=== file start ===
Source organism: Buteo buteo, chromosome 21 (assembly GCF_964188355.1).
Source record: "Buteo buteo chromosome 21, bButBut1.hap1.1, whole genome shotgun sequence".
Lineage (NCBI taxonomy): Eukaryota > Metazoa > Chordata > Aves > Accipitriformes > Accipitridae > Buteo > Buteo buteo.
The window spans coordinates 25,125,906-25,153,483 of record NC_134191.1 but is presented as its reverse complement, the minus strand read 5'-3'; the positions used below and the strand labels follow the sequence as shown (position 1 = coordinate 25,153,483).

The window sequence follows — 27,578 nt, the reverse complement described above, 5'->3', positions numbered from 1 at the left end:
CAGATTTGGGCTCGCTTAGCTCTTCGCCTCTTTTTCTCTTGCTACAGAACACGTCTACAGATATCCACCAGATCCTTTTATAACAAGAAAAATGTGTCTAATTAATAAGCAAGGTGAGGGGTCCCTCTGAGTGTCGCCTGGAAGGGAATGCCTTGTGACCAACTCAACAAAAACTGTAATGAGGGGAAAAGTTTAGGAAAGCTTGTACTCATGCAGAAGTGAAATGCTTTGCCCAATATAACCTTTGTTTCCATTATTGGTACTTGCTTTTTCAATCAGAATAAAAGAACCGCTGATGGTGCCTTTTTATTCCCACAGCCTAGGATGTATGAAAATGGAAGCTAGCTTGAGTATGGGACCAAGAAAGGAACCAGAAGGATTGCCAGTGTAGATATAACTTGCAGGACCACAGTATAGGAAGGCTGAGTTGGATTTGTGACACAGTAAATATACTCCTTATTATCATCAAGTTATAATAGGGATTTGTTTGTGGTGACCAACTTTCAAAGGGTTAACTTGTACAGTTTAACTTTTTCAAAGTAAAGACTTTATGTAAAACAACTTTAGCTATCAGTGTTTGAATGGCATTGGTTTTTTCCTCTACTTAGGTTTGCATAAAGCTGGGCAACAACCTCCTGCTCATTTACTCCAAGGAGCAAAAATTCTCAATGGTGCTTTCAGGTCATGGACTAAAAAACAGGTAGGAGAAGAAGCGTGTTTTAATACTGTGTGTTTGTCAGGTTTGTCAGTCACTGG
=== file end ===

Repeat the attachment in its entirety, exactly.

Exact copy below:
Source organism: Buteo buteo, chromosome 21 (assembly GCF_964188355.1).
Source record: "Buteo buteo chromosome 21, bButBut1.hap1.1, whole genome shotgun sequence".
Lineage (NCBI taxonomy): Eukaryota > Metazoa > Chordata > Aves > Accipitriformes > Accipitridae > Buteo > Buteo buteo.
The window spans coordinates 25,125,906-25,153,483 of record NC_134191.1 but is presented as its reverse complement, the minus strand read 5'-3'; the positions used below and the strand labels follow the sequence as shown (position 1 = coordinate 25,153,483).

The window sequence follows — 27,578 nt, the reverse complement described above, 5'->3', positions numbered from 1 at the left end:
CAGATTTGGGCTCGCTTAGCTCTTCGCCTCTTTTTCTCTTGCTACAGAACACGTCTACAGATATCCACCAGATCCTTTTATAACAAGAAAAATGTGTCTAATTAATAAGCAAGGTGAGGGGTCCCTCTGAGTGTCGCCTGGAAGGGAATGCCTTGTGACCAACTCAACAAAAACTGTAATGAGGGGAAAAGTTTAGGAAAGCTTGTACTCATGCAGAAGTGAAATGCTTTGCCCAATATAACCTTTGTTTCCATTATTGGTACTTGCTTTTTCAATCAGAATAAAAGAACCGCTGATGGTGCCTTTTTATTCCCACAGCCTAGGATGTATGAAAATGGAAGCTAGCTTGAGTATGGGACCAAGAAAGGAACCAGAAGGATTGCCAGTGTAGATATAACTTGCAGGACCACAGTATAGGAAGGCTGAGTTGGATTTGTGACACAGTAAATATACTCCTTATTATCATCAAGTTATAATAGGGATTTGTTTGTGGTGACCAACTTTCAAAGGGTTAACTTGTACAGTTTAACTTTTTCAAAGTAAAGACTTTATGTAAAACAACTTTAGCTATCAGTGTTTGAATGGCATTGGTTTTTTCCTCTACTTAGGTTTGCATAAAGCTGGGCAACAACCTCCTGCTCATTTACTCCAAGGAGCAAAAATTCTCAATGGTGCTTTCAGGTCATGGACTAAAAAACAGGTAGGAGAAGAAGCGTGTTTTAATACTGTGTGTTTGTCAGGTTTGTCAGTCACTGG